Slovak police blame Turkish authorities

The international police operation, during which a Czech lorry driver unwittingly carrying a substance used in the production of heroin was detained in Turkey, was handled brilliantly by the Slovak police but was botched by Turkish authorities, Slovak Police Corps President Jaroslav Spišiak told a press conference.

The international police operation, during which a Czech lorry driver unwittingly carrying a substance used in the production of heroin was detained in Turkey, was handled brilliantly by the Slovak police but was botched by Turkish authorities, Slovak Police Corps President Jaroslav Spišiak told a press conference.

Within the international police operation – aimed at arresting a gang of drug traffickers – a truck headed from Dunajská Streda (Trnava Region) to Istanbul was loaded with contraband used in heroin production. The material was supposed to reel in a gang of drug traffickers. However, the recipient company said that it hadn't ordered any items and the police action fell flat, TASR newswire reported. The truck's unsuspecting driver was detained and spent four days in a Turkish jail.

"Given that Turkey failed to stick to agreements, the operation designed to track down the purchaser and identify the laboratory didn't succeed," said Spišiak as quoted by TASR. "Contrary to agreement, the lorry driver was arrested."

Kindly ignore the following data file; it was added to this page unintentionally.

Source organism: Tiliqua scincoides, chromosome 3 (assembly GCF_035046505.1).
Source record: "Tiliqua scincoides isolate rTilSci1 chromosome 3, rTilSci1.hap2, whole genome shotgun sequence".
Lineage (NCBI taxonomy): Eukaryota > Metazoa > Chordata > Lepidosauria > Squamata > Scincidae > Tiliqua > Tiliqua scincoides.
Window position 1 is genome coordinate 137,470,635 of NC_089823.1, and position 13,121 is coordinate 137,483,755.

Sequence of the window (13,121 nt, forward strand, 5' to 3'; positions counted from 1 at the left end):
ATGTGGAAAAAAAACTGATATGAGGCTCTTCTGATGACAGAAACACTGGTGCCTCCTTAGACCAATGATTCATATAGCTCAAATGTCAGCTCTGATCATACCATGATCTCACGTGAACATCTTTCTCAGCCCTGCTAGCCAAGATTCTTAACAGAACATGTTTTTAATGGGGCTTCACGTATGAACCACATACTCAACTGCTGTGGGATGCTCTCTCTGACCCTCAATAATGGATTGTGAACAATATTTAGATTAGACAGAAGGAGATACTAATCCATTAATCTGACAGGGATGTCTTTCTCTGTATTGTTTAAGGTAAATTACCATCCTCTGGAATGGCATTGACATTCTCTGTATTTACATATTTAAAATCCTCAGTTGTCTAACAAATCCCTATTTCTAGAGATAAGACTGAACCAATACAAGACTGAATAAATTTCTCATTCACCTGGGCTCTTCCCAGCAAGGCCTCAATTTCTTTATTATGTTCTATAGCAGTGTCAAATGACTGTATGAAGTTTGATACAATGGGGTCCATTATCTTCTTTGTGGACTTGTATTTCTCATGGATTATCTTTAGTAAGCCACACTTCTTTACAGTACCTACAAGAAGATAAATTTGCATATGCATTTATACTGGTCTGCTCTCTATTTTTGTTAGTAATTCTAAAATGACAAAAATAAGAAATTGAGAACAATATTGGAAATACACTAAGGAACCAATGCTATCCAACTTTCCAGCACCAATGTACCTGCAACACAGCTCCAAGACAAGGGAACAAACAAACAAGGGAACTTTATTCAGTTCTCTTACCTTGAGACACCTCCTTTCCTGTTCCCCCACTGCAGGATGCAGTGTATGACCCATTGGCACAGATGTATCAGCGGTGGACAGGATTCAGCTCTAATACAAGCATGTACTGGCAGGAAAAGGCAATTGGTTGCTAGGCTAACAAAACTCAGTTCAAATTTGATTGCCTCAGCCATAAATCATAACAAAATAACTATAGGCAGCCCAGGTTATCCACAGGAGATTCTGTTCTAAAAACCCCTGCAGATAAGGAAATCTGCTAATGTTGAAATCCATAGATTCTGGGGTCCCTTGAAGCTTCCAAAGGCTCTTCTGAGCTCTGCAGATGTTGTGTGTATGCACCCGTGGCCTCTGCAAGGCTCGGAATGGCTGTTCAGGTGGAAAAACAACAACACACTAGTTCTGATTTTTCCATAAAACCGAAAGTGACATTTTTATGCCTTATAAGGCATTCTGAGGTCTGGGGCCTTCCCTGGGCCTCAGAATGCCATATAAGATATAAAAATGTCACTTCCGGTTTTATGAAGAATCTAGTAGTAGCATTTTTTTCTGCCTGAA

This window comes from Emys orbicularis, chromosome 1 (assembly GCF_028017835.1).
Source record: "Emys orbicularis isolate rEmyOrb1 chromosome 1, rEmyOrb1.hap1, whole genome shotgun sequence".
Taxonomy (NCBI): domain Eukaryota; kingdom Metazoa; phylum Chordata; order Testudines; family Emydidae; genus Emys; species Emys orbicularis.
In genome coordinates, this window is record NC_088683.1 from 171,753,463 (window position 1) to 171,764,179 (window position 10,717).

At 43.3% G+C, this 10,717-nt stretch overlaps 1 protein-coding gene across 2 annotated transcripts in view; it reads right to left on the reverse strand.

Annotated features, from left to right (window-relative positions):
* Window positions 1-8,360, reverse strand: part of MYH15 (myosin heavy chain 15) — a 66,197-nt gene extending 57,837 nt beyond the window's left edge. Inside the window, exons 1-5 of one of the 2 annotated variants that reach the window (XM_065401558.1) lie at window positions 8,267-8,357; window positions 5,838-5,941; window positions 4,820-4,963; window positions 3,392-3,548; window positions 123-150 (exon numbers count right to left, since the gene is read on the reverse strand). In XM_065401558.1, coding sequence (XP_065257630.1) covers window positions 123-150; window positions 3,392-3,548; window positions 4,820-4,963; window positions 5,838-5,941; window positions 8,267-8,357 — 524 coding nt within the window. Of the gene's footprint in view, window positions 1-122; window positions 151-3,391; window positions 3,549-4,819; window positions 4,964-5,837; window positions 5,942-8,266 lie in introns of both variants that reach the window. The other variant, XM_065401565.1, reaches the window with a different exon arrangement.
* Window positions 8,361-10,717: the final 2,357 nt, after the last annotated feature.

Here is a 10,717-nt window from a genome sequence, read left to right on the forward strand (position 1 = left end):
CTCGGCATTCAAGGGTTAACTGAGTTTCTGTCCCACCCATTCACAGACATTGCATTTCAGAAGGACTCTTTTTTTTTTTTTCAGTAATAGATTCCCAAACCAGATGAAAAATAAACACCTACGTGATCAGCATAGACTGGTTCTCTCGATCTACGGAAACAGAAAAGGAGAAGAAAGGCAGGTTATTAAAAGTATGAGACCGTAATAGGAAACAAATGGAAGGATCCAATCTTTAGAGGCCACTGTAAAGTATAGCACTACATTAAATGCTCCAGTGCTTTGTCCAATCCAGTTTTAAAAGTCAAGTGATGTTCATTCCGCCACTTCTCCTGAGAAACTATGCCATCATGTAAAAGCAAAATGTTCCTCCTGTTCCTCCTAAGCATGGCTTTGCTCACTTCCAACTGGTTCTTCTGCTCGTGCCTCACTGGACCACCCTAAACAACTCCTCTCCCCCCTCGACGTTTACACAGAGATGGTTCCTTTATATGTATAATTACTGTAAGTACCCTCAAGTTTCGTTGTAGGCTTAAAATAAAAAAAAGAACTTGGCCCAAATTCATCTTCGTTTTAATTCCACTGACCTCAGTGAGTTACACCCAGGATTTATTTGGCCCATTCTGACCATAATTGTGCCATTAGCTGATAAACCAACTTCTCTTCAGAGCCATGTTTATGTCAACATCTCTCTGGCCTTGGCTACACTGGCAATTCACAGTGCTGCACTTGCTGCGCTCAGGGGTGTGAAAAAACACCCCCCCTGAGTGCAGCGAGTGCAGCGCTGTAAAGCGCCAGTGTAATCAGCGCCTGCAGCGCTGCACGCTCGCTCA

Nevertheless, Slovak police have managed to apprehend two people in Slovakia who are members of the gang, he noted.

According to Spišiak, Slovakia has asked a total of seven countries for help in the operation. Turkish police were supposed to complete the process of tracking down the purchaser of the contraband that was set to be used in the production of heroin bound for western Europe – and Slovakia.

Meanwhile, former interior minister Robert Kaliňák of Smer said that the truck involved in the failed police operation wasn't appropriate for transporting such items.

"How come police authorities allowed such dangerous substance to be loaded on to an ordinary truck and let the driver carry it without training and protection, thereby jeopardising the life and health of people along the truck's route," said Kaliňák as quoted by TASR.

According to Kaliňák, the lorry was not designed to transport the substances. Kaliňák said that he has received information that Slovak authorities lost contact with the liaison officer in Turkey a day after the truck left Slovakia.

"How come they didn't halt the transport after finding out that they were not enjoying sufficient contact with Turkey?" he asked.

At the same time, he called on Interior Minister Daniel Lipšic not only to apologise for the action but also to take remedial action vis-a-vis the problems the lorry driver experienced.

"After such a botched operation the Slovak authorities should redeem the reputation of the company and the driver, who spent Christmas in jail due to an insufficently prepared police operation," he told TASR.

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